ESPN.com

“I’m sorry.” “I forgive you.” These are two sentences that I find myself constantly demanding of my children…and I find that whether or not they mean them is immaterial. It’s like that great line in Liar Liar when Jim Carrey’s asking his son to recant his wish that his father would be unable to lie. The kid tries, but Carrey finds that the wish is still in effect. The kid admits that when he made the wish in the first place, he really meant it, but when he “un-wished” it, he didn’t. “Let’s do it again,” says a harried Carrey, “and this time…mean it.” One of the reasons it’s so funny is that it’s so obviously impossible. And yet, there I am, angrily demanding that my kids apologize to and forgive each other…wanting the words when the meaning is what’s important.

Serena Williams, probably the greatest female tennis player to ever live, several months ago came into particularly brutal contact with the difference between saying “I forgive you” and meaning it. According to this ESPN.com article (by ESPN and the Associated Press), Williams found out that her sister’s murderer (her sister was shot and killed in 2003) was paroled three years before the end of his prison sentence only ten minutes before her match in the finals of the Mubadala Silicon Valley Classic, a match she went on to lose.

Talking about the situation during the post-match press conference, Williams talked about forgiveness: “I’m not there yet. I would like to practice what I preach, and teach [daughter] Olympia that as well. I want to forgive. I have to get there. I’ll be there.”

“I have to get there. I’ll be there.” These words bring to mind one of Jesus’ lesser-known parables (Matthew 21:28-32), that of two sons who are asked by their father to go work in a vineyard. The first son says no, but then later actually does go to work. The second son says yes, but, in the end, doesn’t go. Which son, Jesus wants to know, did the will of his father? The answer, to us, is obvious. The son who actually does the work is the one who has done his father’s will, of course. It’s so obvious, in fact, that even the chief priests and elders, those constant misinterpreters of Jesus, get the answer right. But the point is deeper.

In the parable of the two sons, Jesus is saying something pretty radical: if you don’t feel it, don’t say it! This is the exact opposite of the “fake it ‘til you make it” philosophy that is often espoused. The son who refuses to do what his father asks—to his father’s face no less—is said to be in the right! Jesus, of course, is playing the long game. As he pointed out so often, God is far more interested in what is going on on the inside than what we show on the outside.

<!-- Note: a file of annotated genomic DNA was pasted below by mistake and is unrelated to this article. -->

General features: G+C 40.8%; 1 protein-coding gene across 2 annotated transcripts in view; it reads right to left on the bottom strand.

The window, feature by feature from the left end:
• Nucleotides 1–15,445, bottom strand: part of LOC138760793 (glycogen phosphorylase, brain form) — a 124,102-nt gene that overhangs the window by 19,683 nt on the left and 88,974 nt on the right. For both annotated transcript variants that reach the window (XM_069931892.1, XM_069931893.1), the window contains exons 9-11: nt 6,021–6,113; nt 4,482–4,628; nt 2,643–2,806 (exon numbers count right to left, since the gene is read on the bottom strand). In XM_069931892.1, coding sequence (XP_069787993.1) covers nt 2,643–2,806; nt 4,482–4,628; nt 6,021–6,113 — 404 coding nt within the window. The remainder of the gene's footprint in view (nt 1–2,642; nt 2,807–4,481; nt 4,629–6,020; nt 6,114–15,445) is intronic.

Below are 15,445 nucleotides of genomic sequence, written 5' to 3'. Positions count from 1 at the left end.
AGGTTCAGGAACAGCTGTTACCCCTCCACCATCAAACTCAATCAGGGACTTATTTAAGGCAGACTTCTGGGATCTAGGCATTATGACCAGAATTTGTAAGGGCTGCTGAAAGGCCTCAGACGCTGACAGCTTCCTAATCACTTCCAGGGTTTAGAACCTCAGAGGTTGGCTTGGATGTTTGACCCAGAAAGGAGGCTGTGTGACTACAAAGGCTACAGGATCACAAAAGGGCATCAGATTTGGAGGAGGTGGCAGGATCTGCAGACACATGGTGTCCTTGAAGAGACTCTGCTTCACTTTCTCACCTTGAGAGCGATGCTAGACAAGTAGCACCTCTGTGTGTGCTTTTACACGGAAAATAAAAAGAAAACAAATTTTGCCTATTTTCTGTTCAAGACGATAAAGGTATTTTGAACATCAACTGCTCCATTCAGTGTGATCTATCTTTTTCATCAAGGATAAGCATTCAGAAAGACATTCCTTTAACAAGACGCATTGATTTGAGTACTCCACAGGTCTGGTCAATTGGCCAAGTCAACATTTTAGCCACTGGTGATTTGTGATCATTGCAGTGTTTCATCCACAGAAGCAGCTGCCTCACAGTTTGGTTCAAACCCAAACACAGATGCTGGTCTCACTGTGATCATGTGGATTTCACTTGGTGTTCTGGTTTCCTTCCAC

Say it again…and this time…mean it.

Ezra Shaw/Getty Images

Serena Williams is being honest. She isn’t yet able to forgive her sister’s murderer. Like the first son is Jesus’ parable, she lets the truth of her heart show. She must have felt some pressure, both as someone who wants to forgive—who knows it’s the right thing to do—and who wants to set a good example for her daughter, to say “I forgive him,” even if it wasn’t true. Think of the pressure you might feel if someone asked you how your walk with the Lord was going. Or how you’re enjoying your daily quiet times. The urge to project a goodness that doesn’t actually exist is almost overwhelming. The second son succumbed. But Serena didn’t.

That second son didn’t want to go work in the vineyard. Of course he didn’t. He said he did because he knew that working in the vineyard was the right thing to do, and he wanted to be someone who did the right thing. But his heart wasn’t in it, so he never went. Serena is like the first son: she doesn’t want to do the right thing right now. Her heart’s not in it, and she’s strong enough to admit it. This is confession.

John writes that, “If we say we have no sin, we deceive ourselves, and the truth is not in us” (1 John 1:8) This is that second son. There is no good news for him yet…he has not confessed. But John has good news for the sons—and for you and me and Serena Williams—who confess their weakness, rebelliousness, and sin: “If we confess our sins, he is faithful and just to forgive us our sins and to cleanse us from all unrighteousness” (v.9).

So, in the end, Serena’s right. Like the first son, she will be there. She will get to forgiveness. But not through saying the things she thinks she’s supposed to say, or even doing the things she thinks she’s supposed to do. Jesus, who is faithful and just, will forgive her unwillingness to forgive. He will change her heart. And he will do the same for you.